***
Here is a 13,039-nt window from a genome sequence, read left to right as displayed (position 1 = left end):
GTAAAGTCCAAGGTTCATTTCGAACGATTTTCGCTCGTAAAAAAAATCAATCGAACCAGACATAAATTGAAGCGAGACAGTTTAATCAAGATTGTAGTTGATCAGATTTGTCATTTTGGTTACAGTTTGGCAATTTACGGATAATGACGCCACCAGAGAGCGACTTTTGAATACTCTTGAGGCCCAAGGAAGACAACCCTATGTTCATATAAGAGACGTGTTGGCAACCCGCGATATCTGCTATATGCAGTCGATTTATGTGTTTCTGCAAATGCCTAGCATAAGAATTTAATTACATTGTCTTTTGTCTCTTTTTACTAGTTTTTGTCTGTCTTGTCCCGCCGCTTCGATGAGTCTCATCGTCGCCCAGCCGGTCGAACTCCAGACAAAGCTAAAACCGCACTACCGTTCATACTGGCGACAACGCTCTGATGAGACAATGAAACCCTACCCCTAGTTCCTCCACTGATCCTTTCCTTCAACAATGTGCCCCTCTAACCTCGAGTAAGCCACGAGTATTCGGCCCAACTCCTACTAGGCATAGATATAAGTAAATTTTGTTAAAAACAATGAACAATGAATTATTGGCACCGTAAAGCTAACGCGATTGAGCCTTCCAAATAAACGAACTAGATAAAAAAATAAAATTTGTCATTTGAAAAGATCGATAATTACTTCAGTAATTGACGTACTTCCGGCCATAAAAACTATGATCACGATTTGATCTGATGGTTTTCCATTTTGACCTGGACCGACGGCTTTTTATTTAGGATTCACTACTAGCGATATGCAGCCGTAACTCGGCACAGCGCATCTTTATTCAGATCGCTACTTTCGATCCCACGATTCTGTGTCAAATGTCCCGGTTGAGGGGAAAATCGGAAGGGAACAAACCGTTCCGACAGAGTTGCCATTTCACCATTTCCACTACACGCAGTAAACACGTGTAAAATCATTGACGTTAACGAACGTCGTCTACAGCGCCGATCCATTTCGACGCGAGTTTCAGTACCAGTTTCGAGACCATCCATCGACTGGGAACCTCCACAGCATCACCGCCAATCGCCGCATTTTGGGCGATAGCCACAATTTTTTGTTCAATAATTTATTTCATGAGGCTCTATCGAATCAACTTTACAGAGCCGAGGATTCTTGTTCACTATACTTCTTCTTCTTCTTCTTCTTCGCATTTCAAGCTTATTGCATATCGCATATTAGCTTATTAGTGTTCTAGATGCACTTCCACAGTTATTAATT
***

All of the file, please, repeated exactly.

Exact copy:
Here is a 13,039-nt window from a genome sequence, read left to right as displayed (position 1 = left end):
GTAAAGTCCAAGGTTCATTTCGAACGATTTTCGCTCGTAAAAAAAATCAATCGAACCAGACATAAATTGAAGCGAGACAGTTTAATCAAGATTGTAGTTGATCAGATTTGTCATTTTGGTTACAGTTTGGCAATTTACGGATAATGACGCCACCAGAGAGCGACTTTTGAATACTCTTGAGGCCCAAGGAAGACAACCCTATGTTCATATAAGAGACGTGTTGGCAACCCGCGATATCTGCTATATGCAGTCGATTTATGTGTTTCTGCAAATGCCTAGCATAAGAATTTAATTACATTGTCTTTTGTCTCTTTTTACTAGTTTTTGTCTGTCTTGTCCCGCCGCTTCGATGAGTCTCATCGTCGCCCAGCCGGTCGAACTCCAGACAAAGCTAAAACCGCACTACCGTTCATACTGGCGACAACGCTCTGATGAGACAATGAAACCCTACCCCTAGTTCCTCCACTGATCCTTTCCTTCAACAATGTGCCCCTCTAACCTCGAGTAAGCCACGAGTATTCGGCCCAACTCCTACTAGGCATAGATATAAGTAAATTTTGTTAAAAACAATGAACAATGAATTATTGGCACCGTAAAGCTAACGCGATTGAGCCTTCCAAATAAACGAACTAGATAAAAAAATAAAATTTGTCATTTGAAAAGATCGATAATTACTTCAGTAATTGACGTACTTCCGGCCATAAAAACTATGATCACGATTTGATCTGATGGTTTTCCATTTTGACCTGGACCGACGGCTTTTTATTTAGGATTCACTACTAGCGATATGCAGCCGTAACTCGGCACAGCGCATCTTTATTCAGATCGCTACTTTCGATCCCACGATTCTGTGTCAAATGTCCCGGTTGAGGGGAAAATCGGAAGGGAACAAACCGTTCCGACAGAGTTGCCATTTCACCATTTCCACTACACGCAGTAAACACGTGTAAAATCATTGACGTTAACGAACGTCGTCTACAGCGCCGATCCATTTCGACGCGAGTTTCAGTACCAGTTTCGAGACCATCCATCGACTGGGAACCTCCACAGCATCACCGCCAATCGCCGCATTTTGGGCGATAGCCACAATTTTTTGTTCAATAATTTATTTCATGAGGCTCTATCGAATCAACTTTACAGAGCCGAGGATTCTTGTTCACTATACTTCTTCTTCTTCTTCTTCTTCGCATTTCAAGCTTATTGCATATCGCATATTAGCTTATTAGTGTTCTAGATGCACTTCCACAGTTATTAATT